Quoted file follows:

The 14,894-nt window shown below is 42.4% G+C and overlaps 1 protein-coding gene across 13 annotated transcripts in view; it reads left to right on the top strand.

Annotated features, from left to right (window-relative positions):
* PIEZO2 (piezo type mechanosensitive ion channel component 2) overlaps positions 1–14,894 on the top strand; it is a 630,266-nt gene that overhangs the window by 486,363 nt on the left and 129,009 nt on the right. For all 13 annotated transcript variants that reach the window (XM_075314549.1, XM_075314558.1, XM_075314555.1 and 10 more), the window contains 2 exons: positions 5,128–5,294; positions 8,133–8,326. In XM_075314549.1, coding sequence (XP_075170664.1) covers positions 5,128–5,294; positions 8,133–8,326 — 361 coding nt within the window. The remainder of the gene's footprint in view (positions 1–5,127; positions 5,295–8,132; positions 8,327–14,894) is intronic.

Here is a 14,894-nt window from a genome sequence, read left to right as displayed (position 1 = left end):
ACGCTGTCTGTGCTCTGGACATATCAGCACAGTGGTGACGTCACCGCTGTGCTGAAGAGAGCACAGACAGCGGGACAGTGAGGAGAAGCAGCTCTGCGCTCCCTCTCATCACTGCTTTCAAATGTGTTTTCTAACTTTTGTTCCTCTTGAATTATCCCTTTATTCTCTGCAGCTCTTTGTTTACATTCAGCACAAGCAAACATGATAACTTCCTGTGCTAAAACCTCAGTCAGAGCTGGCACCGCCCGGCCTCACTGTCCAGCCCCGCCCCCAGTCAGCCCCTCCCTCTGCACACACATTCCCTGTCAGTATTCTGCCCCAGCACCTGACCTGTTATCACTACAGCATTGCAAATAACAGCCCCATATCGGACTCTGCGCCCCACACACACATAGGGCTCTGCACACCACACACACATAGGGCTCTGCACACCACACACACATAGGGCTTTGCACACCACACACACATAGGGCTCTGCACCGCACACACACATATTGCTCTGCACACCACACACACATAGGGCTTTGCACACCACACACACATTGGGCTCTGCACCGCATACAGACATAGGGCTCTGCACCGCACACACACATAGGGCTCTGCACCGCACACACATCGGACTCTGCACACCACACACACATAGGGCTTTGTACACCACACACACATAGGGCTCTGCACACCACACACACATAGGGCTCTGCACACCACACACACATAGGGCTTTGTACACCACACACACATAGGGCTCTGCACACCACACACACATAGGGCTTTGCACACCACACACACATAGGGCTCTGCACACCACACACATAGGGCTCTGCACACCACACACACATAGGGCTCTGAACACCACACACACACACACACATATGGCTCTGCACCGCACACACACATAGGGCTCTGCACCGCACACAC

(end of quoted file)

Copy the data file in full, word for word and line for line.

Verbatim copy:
The 14,894-nt window shown below is 42.4% G+C and overlaps 1 protein-coding gene across 13 annotated transcripts in view; it reads left to right on the top strand.

Annotated features, from left to right (window-relative positions):
* PIEZO2 (piezo type mechanosensitive ion channel component 2) overlaps positions 1–14,894 on the top strand; it is a 630,266-nt gene that overhangs the window by 486,363 nt on the left and 129,009 nt on the right. For all 13 annotated transcript variants that reach the window (XM_075314549.1, XM_075314558.1, XM_075314555.1 and 10 more), the window contains 2 exons: positions 5,128–5,294; positions 8,133–8,326. In XM_075314549.1, coding sequence (XP_075170664.1) covers positions 5,128–5,294; positions 8,133–8,326 — 361 coding nt within the window. The remainder of the gene's footprint in view (positions 1–5,127; positions 5,295–8,132; positions 8,327–14,894) is intronic.

Here is a 14,894-nt window from a genome sequence, read left to right as displayed (position 1 = left end):
ACGCTGTCTGTGCTCTGGACATATCAGCACAGTGGTGACGTCACCGCTGTGCTGAAGAGAGCACAGACAGCGGGACAGTGAGGAGAAGCAGCTCTGCGCTCCCTCTCATCACTGCTTTCAAATGTGTTTTCTAACTTTTGTTCCTCTTGAATTATCCCTTTATTCTCTGCAGCTCTTTGTTTACATTCAGCACAAGCAAACATGATAACTTCCTGTGCTAAAACCTCAGTCAGAGCTGGCACCGCCCGGCCTCACTGTCCAGCCCCGCCCCCAGTCAGCCCCTCCCTCTGCACACACATTCCCTGTCAGTATTCTGCCCCAGCACCTGACCTGTTATCACTACAGCATTGCAAATAACAGCCCCATATCGGACTCTGCGCCCCACACACACATAGGGCTCTGCACACCACACACACATAGGGCTCTGCACACCACACACACATAGGGCTTTGCACACCACACACACATAGGGCTCTGCACCGCACACACACATATTGCTCTGCACACCACACACACATAGGGCTTTGCACACCACACACACATTGGGCTCTGCACCGCATACAGACATAGGGCTCTGCACCGCACACACACATAGGGCTCTGCACCGCACACACATCGGACTCTGCACACCACACACACATAGGGCTTTGTACACCACACACACATAGGGCTCTGCACACCACACACACATAGGGCTCTGCACACCACACACACATAGGGCTTTGTACACCACACACACATAGGGCTCTGCACACCACACACACATAGGGCTTTGCACACCACACACACATAGGGCTCTGCACACCACACACATAGGGCTCTGCACACCACACACACATAGGGCTCTGAACACCACACACACACACACACATATGGCTCTGCACCGCACACACACATAGGGCTCTGCACCGCACACAC